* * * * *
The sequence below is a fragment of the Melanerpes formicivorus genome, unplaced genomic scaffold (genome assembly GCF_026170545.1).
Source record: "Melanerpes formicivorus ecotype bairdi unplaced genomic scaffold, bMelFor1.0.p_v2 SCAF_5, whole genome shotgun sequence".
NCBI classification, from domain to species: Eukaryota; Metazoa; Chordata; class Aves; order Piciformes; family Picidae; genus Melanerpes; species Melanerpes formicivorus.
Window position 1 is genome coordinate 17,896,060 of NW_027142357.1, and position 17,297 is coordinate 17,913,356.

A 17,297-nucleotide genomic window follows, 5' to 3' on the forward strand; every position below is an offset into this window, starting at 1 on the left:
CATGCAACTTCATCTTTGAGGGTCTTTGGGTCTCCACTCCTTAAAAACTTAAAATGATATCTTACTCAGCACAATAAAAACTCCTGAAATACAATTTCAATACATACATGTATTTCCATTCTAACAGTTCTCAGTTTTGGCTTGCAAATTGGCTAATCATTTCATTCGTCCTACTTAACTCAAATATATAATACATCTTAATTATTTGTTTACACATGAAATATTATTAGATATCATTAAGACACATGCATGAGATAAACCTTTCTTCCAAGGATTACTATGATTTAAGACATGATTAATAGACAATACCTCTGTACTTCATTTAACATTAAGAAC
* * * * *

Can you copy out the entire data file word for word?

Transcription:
The sequence below is a fragment of the Melanerpes formicivorus genome, unplaced genomic scaffold (genome assembly GCF_026170545.1).
Source record: "Melanerpes formicivorus ecotype bairdi unplaced genomic scaffold, bMelFor1.0.p_v2 SCAF_5, whole genome shotgun sequence".
NCBI classification, from domain to species: Eukaryota; Metazoa; Chordata; class Aves; order Piciformes; family Picidae; genus Melanerpes; species Melanerpes formicivorus.
Window position 1 is genome coordinate 17,896,060 of NW_027142357.1, and position 17,297 is coordinate 17,913,356.

A 17,297-nucleotide genomic window follows, 5' to 3' on the forward strand; every position below is an offset into this window, starting at 1 on the left:
CATGCAACTTCATCTTTGAGGGTCTTTGGGTCTCCACTCCTTAAAAACTTAAAATGATATCTTACTCAGCACAATAAAAACTCCTGAAATACAATTTCAATACATACATGTATTTCCATTCTAACAGTTCTCAGTTTTGGCTTGCAAATTGGCTAATCATTTCATTCGTCCTACTTAACTCAAATATATAATACATCTTAATTATTTGTTTACACATGAAATATTATTAGATATCATTAAGACACATGCATGAGATAAACCTTTCTTCCAAGGATTACTATGATTTAAGACATGATTAATAGACAATACCTCTGTACTTCATTTAACATTAAGAAC